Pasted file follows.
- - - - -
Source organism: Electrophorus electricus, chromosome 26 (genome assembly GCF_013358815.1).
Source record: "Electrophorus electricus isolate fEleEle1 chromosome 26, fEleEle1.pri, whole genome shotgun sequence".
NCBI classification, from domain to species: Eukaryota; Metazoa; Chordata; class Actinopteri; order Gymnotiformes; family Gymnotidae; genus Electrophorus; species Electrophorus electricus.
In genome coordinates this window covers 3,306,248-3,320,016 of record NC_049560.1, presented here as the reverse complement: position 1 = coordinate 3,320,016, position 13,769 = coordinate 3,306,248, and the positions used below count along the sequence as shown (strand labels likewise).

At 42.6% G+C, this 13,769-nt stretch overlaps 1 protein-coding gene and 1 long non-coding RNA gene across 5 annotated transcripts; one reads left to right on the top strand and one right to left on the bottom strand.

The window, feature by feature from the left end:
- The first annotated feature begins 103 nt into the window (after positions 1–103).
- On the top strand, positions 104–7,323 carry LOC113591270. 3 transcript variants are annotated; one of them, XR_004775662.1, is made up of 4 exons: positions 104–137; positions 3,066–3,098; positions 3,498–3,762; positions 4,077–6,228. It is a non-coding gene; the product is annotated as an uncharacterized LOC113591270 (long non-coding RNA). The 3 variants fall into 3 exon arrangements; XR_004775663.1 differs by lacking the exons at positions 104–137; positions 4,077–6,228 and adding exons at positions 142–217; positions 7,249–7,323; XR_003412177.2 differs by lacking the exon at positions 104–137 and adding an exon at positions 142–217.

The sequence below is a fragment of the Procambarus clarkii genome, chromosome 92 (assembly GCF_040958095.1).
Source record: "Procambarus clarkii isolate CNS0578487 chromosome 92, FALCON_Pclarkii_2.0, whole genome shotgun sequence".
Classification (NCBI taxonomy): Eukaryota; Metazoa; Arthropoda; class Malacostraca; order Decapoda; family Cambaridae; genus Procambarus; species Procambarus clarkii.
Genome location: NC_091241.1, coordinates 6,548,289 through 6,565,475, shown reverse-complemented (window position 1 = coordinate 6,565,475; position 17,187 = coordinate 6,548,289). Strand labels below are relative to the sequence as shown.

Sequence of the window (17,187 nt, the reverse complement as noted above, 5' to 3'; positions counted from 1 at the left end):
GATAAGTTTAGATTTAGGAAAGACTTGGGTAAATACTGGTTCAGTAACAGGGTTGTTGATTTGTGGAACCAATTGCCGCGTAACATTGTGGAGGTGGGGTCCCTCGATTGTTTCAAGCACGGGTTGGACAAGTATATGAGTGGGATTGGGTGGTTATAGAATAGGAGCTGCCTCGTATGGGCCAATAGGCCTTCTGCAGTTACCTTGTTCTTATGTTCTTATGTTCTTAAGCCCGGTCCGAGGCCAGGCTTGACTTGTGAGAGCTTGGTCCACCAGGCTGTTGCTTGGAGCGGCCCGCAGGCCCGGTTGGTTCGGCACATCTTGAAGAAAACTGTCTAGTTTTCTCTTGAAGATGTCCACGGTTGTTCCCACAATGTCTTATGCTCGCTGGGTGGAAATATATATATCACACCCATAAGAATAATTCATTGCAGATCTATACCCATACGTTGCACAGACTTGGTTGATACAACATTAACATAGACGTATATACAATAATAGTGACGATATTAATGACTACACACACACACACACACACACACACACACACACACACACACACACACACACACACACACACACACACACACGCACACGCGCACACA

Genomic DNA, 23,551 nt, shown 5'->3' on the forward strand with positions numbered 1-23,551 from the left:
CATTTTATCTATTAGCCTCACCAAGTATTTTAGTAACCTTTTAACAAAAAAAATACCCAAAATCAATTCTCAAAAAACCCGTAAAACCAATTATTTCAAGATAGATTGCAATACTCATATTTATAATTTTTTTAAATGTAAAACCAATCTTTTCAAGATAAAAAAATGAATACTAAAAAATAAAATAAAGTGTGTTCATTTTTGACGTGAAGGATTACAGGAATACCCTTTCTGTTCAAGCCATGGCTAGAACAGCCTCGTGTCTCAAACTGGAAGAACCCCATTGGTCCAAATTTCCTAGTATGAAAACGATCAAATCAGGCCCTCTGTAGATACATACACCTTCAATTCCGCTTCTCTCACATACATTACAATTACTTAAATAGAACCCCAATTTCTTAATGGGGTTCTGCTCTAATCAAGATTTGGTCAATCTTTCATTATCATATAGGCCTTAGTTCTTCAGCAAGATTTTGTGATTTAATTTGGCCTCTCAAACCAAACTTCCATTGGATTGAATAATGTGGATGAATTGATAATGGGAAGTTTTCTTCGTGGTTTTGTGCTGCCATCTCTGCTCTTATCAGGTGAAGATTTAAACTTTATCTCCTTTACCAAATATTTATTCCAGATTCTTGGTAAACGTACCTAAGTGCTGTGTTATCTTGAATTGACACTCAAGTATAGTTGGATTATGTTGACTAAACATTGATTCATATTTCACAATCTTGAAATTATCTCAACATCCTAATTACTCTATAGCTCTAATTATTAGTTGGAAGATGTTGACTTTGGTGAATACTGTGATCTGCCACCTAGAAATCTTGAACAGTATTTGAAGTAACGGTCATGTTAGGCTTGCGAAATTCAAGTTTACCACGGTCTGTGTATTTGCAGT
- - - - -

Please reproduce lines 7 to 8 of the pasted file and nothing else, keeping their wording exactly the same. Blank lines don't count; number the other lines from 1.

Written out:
- The first annotated feature begins 103 nt into the window (after positions 1–103).
- On the top strand, positions 104–7,323 carry LOC113591270. 3 transcript variants are annotated; one of them, XR_004775662.1, is made up of 4 exons: positions 104–137; positions 3,066–3,098; positions 3,498–3,762; positions 4,077–6,228. It is a non-coding gene; the product is annotated as an uncharacterized LOC113591270 (long non-coding RNA). The 3 variants fall into 3 exon arrangements; XR_004775663.1 differs by lacking the exons at positions 104–137; positions 4,077–6,228 and adding exons at positions 142–217; positions 7,249–7,323; XR_003412177.2 differs by lacking the exon at positions 104–137 and adding an exon at positions 142–217.